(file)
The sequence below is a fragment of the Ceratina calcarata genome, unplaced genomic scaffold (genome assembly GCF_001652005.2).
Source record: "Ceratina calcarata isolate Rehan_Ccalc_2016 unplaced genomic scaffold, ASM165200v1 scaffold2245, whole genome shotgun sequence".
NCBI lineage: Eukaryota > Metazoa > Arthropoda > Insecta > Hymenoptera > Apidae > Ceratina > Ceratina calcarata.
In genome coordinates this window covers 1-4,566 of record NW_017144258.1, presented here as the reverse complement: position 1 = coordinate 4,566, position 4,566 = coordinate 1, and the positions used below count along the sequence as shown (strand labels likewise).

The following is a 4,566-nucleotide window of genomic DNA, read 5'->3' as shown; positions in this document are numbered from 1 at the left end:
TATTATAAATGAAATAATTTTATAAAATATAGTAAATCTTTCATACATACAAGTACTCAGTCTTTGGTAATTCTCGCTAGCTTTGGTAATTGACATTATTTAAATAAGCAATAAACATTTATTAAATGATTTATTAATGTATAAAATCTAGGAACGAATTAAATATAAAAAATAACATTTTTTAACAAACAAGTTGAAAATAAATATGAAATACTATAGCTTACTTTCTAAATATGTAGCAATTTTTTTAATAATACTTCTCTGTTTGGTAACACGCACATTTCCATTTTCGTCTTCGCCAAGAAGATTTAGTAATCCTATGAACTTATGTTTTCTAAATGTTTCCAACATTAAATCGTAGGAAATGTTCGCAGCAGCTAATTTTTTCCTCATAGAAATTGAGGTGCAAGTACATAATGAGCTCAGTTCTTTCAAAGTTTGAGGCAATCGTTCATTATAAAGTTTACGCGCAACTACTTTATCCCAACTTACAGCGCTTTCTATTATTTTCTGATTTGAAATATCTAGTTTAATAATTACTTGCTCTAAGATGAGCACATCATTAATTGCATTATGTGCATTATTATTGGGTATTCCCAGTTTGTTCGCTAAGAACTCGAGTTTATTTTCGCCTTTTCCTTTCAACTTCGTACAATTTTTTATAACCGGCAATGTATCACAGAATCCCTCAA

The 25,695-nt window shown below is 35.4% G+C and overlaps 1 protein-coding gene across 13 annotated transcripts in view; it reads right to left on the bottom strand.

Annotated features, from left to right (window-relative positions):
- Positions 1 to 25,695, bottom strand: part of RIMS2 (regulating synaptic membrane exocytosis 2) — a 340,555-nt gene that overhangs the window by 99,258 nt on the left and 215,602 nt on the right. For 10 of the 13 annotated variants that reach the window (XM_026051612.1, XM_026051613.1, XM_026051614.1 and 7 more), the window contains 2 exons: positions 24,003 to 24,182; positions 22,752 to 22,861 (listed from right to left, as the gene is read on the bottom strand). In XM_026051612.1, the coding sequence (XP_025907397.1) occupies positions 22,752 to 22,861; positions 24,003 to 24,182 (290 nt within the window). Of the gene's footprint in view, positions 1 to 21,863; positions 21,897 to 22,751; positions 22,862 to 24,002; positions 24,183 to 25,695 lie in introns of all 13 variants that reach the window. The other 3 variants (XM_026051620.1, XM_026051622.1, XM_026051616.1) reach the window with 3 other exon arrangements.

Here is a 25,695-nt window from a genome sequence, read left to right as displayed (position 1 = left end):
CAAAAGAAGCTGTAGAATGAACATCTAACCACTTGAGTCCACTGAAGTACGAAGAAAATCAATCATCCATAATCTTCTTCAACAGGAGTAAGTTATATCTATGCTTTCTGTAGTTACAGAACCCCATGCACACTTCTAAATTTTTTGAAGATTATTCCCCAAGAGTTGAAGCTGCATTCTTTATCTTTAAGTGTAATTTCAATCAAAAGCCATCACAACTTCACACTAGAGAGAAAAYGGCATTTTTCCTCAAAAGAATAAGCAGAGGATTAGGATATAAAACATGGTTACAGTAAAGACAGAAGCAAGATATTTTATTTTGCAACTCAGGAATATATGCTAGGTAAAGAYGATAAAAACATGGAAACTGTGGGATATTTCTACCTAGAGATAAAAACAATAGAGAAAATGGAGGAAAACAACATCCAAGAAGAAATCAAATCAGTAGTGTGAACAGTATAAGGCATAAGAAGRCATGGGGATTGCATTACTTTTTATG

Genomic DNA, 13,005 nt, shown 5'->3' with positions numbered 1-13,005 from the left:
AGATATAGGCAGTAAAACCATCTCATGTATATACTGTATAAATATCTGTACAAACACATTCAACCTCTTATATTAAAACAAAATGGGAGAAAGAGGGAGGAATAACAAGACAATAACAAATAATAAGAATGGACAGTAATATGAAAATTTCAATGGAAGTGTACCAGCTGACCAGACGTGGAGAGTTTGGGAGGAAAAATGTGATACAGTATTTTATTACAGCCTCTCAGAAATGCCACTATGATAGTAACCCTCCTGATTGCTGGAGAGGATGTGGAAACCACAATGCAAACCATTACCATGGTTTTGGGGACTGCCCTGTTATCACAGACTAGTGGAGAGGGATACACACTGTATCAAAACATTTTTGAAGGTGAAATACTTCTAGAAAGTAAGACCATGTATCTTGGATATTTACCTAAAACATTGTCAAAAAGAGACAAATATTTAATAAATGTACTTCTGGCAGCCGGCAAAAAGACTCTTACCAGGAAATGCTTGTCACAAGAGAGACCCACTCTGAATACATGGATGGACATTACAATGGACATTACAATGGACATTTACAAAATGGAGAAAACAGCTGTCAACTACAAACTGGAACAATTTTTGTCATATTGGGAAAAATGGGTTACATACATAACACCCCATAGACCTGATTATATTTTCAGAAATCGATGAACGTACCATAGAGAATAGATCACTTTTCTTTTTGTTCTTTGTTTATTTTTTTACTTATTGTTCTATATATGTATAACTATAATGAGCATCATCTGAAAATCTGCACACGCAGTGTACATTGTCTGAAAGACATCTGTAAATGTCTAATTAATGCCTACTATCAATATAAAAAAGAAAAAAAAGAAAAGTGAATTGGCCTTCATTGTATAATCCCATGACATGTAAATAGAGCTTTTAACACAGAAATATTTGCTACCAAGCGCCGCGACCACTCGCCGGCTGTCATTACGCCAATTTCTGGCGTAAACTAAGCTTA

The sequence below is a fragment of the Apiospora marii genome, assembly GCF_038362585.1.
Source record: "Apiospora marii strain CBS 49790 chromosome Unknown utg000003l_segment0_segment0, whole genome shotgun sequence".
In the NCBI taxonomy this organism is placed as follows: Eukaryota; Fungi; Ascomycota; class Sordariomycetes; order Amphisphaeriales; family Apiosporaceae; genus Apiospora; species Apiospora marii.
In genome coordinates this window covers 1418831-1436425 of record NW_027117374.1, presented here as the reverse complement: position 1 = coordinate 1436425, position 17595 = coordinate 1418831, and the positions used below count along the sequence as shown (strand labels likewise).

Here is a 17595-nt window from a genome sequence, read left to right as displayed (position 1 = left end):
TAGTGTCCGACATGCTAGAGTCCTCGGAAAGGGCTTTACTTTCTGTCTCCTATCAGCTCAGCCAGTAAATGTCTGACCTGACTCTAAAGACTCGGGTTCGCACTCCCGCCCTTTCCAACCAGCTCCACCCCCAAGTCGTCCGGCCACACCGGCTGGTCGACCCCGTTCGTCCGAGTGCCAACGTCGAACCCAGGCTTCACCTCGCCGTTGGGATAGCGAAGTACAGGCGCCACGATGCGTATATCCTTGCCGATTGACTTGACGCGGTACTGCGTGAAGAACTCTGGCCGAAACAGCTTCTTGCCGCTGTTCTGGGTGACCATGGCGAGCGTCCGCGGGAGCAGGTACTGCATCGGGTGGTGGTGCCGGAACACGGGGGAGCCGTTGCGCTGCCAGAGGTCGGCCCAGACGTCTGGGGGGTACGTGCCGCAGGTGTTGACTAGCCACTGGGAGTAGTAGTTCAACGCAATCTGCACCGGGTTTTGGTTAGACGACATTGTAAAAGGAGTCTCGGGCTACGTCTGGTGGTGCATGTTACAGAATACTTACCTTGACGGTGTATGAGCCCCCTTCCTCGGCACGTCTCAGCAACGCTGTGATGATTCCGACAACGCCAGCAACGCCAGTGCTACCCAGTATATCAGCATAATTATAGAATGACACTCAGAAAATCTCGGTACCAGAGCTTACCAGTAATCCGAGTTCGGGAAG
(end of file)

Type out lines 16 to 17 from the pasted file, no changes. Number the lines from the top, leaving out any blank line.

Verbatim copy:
In the NCBI taxonomy this organism is placed as follows: Eukaryota; Fungi; Ascomycota; class Sordariomycetes; order Amphisphaeriales; family Apiosporaceae; genus Apiospora; species Apiospora marii.
In genome coordinates this window covers 1418831-1436425 of record NW_027117374.1, presented here as the reverse complement: position 1 = coordinate 1436425, position 17595 = coordinate 1418831, and the positions used below count along the sequence as shown (strand labels likewise).